MIKE PENCE, FORMER U.S. VICE PRESIDENT: I want to encourage anyone here who hasn't got the shot, who is eligible, go get it. And if you're not sure

about it, go ask your doctor and get the very best advice that you can. As we do our part, each and every one of us, to put this pandemic in the past,

we need to also stand firm. On the principle that we can defeat this virus without lockdowns and mandates.

We can protect the vulnerable and get our kids back to school. And we can keep America open without forfeiting our freedoms.


GOLODRYGA: Now, remind you, this is the same man who back in July of 2020 said that the pandemic had been defeated and the virus had been defeated,

but nonetheless, here he is doing the right thing, telling Americans that they should get vaccinated.

But on the issue of mandates, I also notice that in Carmel, you are recommending masks at school. You're not mandating them. And given the

transmissibility, how highly transmissible delta is and given that many kids, especially those under the age of 12, cannot get a vaccine because

they haven't been approved to get a vaccine by the FDA, is that wise at this point as children return to school?

BRAINARD: Well, I think there's good arguments on both sides. It's important that children have full opportunity to learn, masks certainly

make that more difficult, I think. Everyone is feeling their way in this pandemic. We want our economy to be open. There's tremendous damage done

when people lose jobs and are unable to provide for their families, and of course, those have to be balanced against the public health initiatives.

These are tough questions.

And I think that good, solid people can differ on these issues. The key is, is to get everyone that can be vaccinated. I'm pleased we're 80 percent.

But yet, at the same time, I'm disappointed we're not at 98 percent. There's probably 1 percent or 2 percent of the population that for

legitimate medical reasons cannot take the COVID-19 vaccine. But everyone else should.

I'm told, also, by health officials and government officials in Washington that we should have full approval for ages six and above approved within a

few weeks. And I think that will help the issue in the schools as well.

GOLODRYGA: Yes. I mean, look, I've covered schools for the past year and I have to say everything I've observed, there wasn't much pushback from kids.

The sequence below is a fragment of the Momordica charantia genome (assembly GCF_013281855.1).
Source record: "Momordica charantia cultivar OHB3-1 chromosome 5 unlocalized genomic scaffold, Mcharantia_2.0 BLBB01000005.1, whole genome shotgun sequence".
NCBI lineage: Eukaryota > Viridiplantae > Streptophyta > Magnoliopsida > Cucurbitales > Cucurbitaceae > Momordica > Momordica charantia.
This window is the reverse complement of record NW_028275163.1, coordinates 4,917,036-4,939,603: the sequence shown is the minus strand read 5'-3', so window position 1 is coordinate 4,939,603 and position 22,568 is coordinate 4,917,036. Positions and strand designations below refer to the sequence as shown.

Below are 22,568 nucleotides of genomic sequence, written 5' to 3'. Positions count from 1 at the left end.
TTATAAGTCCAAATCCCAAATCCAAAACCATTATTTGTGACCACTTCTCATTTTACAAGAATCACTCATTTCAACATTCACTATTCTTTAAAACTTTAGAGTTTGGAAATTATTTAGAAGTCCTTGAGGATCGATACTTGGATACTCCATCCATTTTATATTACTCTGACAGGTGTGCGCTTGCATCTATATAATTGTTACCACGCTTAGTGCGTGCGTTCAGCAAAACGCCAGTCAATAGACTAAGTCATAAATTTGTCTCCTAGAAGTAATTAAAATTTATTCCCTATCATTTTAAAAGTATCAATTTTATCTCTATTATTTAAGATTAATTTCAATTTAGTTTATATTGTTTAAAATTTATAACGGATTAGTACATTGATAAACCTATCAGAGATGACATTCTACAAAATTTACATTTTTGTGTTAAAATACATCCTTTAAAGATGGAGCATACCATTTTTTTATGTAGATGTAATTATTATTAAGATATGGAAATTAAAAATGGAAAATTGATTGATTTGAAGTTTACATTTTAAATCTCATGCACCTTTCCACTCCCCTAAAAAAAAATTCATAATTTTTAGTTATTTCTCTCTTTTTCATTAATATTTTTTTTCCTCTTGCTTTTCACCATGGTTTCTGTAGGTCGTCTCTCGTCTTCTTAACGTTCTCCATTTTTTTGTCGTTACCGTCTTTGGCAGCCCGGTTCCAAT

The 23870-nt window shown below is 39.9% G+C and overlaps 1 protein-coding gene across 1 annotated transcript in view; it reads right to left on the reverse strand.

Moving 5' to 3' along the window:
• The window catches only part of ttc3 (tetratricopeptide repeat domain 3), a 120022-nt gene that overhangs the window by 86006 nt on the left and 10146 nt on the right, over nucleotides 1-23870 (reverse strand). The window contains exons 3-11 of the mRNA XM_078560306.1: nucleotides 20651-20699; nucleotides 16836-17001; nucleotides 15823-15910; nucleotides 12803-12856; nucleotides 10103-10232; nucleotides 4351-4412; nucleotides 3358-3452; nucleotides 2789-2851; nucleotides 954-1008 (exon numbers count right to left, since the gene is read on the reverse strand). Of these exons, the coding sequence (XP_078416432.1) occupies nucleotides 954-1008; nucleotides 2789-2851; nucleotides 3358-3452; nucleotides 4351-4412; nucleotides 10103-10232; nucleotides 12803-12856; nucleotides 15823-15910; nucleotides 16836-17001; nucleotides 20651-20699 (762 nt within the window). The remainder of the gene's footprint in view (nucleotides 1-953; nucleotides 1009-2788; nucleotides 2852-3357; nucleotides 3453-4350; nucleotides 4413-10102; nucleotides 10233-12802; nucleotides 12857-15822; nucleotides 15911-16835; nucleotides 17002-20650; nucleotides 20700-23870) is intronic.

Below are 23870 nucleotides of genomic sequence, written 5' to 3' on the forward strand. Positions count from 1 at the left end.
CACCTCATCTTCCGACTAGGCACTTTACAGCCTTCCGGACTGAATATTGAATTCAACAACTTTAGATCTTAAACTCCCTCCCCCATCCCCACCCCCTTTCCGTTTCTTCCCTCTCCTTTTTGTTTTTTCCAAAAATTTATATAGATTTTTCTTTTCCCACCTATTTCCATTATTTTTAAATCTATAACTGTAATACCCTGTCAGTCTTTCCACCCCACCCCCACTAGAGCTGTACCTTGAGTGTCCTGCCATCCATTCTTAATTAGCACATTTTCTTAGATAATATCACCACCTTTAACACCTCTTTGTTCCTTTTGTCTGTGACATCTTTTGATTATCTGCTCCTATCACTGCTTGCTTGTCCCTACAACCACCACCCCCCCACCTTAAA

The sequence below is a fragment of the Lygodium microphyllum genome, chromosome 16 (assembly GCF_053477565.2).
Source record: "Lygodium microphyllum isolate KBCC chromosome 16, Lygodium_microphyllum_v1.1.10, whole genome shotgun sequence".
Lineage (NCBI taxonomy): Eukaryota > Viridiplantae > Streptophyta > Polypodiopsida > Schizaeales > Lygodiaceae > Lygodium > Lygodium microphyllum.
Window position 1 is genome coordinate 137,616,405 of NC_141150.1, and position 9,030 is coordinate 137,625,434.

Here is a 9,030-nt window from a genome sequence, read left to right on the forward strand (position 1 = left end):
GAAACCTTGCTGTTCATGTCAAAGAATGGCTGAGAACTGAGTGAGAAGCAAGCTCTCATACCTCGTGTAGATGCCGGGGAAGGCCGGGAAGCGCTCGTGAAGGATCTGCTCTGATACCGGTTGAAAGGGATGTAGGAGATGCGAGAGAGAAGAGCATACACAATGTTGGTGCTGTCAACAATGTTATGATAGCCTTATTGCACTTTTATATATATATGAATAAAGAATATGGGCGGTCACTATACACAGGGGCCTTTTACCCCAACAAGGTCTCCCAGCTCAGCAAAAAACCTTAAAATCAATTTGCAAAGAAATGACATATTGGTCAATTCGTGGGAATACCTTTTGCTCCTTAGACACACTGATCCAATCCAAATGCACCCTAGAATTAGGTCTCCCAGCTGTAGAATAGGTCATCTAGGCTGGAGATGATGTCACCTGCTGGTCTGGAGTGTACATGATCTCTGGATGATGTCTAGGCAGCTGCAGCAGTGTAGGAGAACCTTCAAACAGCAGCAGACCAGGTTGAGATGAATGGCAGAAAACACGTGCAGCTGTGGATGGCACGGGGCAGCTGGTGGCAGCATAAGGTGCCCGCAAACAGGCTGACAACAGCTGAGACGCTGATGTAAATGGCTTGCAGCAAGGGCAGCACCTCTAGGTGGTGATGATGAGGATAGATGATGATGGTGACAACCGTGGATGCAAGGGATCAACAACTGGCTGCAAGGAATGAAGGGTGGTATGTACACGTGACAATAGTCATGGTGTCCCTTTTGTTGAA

They had no problem wearing the masks. So, it just seems to be something that the parents have an issue with more than the kids themselves.

Before you leave, I do want to ask you about another issue that's important to you and dear to you, and that is climate change and following the

science as well. President Obama, in fact, appointed you to a climate task force in 2013. I know you've traveled the world talking about this, as if

you need another issue on your plate right now, aside from COVID, what are you doing to spread the message to those who are denying climate change and

man's role in it, especially among your constituents and your fellow Republicans?

BRAINARD: First of all, our city has done a lot to mitigate the impacts of climate change and try to resolve the issue as best we can. We believe, in

fact, when the former president announced he was taking the Unites States out of the Paris Agreement, the mayors of the Unites States came together

and said, we can do enough in our own cities to say make sure the Unites States meet our goals under that treaty.

We're doing all sorts of things in Carmel and (INAUDIBLE) displays, to better city designs so people don't have to spend hours a day in their car.

I could go on and on about things. LED lights, things that make a huge difference in the amount of carbon emissions locally.

Because mayors really do have a huge impact on it. I would be nice to -- it's always nice to have a strong federal partner, but cities can do an

awful lot. And I talked to other Republicans, though, I point out to them - - it was Teddy Roosevelt, a Republican, who set aside most of our national parks. It was Eisenhower who set aside the arctic reserve. It was President